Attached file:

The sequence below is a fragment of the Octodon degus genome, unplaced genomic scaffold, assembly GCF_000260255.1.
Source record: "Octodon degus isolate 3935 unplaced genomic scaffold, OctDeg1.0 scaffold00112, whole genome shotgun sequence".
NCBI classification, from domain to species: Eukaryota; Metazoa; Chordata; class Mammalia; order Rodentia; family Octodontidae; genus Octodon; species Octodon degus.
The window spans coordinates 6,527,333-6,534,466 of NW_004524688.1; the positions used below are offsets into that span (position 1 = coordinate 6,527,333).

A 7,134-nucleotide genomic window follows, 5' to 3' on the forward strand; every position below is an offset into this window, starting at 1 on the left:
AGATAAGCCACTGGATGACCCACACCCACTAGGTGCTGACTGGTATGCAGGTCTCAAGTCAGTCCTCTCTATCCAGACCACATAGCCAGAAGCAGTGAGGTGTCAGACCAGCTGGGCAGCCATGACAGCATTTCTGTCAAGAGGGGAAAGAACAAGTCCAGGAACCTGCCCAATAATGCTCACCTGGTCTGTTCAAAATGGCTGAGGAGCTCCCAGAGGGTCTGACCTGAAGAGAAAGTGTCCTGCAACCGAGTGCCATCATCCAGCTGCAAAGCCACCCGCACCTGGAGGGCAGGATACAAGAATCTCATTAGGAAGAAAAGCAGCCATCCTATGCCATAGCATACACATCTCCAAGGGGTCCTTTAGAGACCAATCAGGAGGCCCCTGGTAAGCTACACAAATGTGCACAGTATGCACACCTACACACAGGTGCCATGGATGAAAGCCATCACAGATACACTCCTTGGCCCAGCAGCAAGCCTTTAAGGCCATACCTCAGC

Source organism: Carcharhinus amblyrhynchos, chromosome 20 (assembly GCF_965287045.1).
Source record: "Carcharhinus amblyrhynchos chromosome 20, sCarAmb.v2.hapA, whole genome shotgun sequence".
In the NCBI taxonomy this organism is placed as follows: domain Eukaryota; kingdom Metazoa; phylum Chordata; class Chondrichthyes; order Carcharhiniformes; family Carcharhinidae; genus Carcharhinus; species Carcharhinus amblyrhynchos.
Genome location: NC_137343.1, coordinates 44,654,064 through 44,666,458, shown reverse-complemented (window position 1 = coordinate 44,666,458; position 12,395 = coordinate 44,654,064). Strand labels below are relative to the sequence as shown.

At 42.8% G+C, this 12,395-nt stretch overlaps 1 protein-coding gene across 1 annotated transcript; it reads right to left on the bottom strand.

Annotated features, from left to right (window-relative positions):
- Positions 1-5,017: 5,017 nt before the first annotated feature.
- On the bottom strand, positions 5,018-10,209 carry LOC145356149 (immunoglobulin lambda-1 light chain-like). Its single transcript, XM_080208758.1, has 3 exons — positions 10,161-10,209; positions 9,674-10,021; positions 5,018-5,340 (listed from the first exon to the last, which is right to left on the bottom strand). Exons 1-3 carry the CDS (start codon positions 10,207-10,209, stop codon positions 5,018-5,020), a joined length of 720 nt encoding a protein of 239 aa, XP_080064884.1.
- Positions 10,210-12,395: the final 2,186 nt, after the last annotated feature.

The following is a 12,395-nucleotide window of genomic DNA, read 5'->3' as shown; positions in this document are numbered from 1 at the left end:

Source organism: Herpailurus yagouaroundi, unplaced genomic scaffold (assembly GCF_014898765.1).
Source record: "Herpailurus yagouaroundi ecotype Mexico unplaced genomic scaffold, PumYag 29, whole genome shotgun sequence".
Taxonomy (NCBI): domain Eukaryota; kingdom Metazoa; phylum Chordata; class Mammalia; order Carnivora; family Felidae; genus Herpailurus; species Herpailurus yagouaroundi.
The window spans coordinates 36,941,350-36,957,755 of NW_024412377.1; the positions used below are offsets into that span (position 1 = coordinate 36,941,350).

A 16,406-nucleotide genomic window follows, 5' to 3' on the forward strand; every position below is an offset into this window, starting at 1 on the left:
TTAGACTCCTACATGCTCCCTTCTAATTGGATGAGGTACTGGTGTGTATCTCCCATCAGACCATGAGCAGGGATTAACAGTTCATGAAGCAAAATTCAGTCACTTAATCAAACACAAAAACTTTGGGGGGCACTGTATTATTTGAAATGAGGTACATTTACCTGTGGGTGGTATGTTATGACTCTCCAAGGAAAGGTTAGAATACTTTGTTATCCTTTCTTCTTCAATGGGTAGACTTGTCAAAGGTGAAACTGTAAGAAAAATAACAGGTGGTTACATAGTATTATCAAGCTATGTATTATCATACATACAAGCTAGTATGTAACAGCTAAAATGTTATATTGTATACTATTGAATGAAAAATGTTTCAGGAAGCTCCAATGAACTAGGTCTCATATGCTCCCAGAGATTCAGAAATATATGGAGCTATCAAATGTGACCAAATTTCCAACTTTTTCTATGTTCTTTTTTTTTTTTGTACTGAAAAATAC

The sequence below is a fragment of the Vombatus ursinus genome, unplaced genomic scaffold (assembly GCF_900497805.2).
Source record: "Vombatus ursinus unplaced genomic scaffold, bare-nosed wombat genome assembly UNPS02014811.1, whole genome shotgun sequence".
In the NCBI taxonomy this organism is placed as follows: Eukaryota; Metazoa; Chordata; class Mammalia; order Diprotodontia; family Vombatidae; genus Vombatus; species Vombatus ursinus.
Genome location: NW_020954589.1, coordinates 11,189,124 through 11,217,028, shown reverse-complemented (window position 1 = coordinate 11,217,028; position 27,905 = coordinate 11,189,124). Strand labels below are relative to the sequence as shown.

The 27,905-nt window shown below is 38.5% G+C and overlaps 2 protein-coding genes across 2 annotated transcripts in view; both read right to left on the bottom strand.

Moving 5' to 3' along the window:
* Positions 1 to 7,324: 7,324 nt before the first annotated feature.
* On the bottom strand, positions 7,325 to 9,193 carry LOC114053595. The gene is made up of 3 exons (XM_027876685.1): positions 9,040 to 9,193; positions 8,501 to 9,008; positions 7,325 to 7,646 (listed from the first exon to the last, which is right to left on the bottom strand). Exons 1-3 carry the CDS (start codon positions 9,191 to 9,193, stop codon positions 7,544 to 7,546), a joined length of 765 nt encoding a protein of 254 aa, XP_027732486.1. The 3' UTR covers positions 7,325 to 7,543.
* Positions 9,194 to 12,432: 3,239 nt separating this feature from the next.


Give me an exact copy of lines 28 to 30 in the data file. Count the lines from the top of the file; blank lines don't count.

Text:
Moving 5' to 3' along the window:
* Positions 1 to 7,324: 7,324 nt before the first annotated feature.
* On the bottom strand, positions 7,325 to 9,193 carry LOC114053595. The gene is made up of 3 exons (XM_027876685.1): positions 9,040 to 9,193; positions 8,501 to 9,008; positions 7,325 to 7,646 (listed from the first exon to the last, which is right to left on the bottom strand). Exons 1-3 carry the CDS (start codon positions 9,191 to 9,193, stop codon positions 7,544 to 7,546), a joined length of 765 nt encoding a protein of 254 aa, XP_027732486.1. The 3' UTR covers positions 7,325 to 7,543.